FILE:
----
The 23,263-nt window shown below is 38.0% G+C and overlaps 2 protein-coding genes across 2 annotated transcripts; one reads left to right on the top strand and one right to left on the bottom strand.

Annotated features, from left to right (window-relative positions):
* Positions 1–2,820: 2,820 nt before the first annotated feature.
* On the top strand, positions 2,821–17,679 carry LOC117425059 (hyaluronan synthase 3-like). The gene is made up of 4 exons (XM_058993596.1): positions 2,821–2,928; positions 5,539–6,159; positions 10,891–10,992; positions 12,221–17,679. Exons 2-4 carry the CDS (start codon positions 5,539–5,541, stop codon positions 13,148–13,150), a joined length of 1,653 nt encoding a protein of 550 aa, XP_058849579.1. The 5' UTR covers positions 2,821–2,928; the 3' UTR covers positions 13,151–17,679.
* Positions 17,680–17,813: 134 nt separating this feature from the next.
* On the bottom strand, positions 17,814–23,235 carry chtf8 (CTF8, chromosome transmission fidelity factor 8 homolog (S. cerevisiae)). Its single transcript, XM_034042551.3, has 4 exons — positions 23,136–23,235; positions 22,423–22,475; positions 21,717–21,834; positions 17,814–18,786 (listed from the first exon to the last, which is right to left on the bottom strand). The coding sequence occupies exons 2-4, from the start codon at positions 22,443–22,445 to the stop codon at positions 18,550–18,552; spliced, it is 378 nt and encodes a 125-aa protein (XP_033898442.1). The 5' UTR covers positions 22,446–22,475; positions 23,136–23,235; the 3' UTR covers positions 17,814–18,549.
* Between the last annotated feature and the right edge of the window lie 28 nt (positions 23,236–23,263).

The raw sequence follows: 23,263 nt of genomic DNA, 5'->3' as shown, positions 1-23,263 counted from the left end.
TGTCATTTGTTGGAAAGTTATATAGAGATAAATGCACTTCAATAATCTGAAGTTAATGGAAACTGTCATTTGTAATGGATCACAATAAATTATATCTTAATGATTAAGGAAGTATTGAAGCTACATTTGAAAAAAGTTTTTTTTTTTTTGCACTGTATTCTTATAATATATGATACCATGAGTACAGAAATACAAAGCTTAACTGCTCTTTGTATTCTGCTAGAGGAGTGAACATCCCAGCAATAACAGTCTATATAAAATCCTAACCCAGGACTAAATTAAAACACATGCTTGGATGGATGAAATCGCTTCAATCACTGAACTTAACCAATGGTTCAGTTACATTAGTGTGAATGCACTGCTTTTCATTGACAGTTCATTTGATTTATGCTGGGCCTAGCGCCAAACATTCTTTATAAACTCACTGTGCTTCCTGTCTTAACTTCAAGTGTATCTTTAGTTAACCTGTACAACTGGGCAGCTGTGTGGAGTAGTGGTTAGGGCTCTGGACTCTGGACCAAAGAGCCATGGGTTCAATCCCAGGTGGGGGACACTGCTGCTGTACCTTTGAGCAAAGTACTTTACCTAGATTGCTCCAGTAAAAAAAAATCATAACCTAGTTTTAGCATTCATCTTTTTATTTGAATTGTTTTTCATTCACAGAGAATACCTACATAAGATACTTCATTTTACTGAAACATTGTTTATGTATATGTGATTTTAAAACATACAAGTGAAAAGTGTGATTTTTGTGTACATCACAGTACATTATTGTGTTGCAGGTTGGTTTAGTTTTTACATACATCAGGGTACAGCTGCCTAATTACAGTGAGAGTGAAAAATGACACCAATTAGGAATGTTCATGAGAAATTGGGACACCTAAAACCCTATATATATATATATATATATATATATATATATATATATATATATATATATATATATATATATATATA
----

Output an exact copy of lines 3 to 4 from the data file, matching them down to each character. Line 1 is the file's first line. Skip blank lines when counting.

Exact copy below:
* Positions 1–2,820: 2,820 nt before the first annotated feature.
* On the top strand, positions 2,821–17,679 carry LOC117425059 (hyaluronan synthase 3-like). The gene is made up of 4 exons (XM_058993596.1): positions 2,821–2,928; positions 5,539–6,159; positions 10,891–10,992; positions 12,221–17,679. Exons 2-4 carry the CDS (start codon positions 5,539–5,541, stop codon positions 13,148–13,150), a joined length of 1,653 nt encoding a protein of 550 aa, XP_058849579.1. The 5' UTR covers positions 2,821–2,928; the 3' UTR covers positions 13,151–17,679.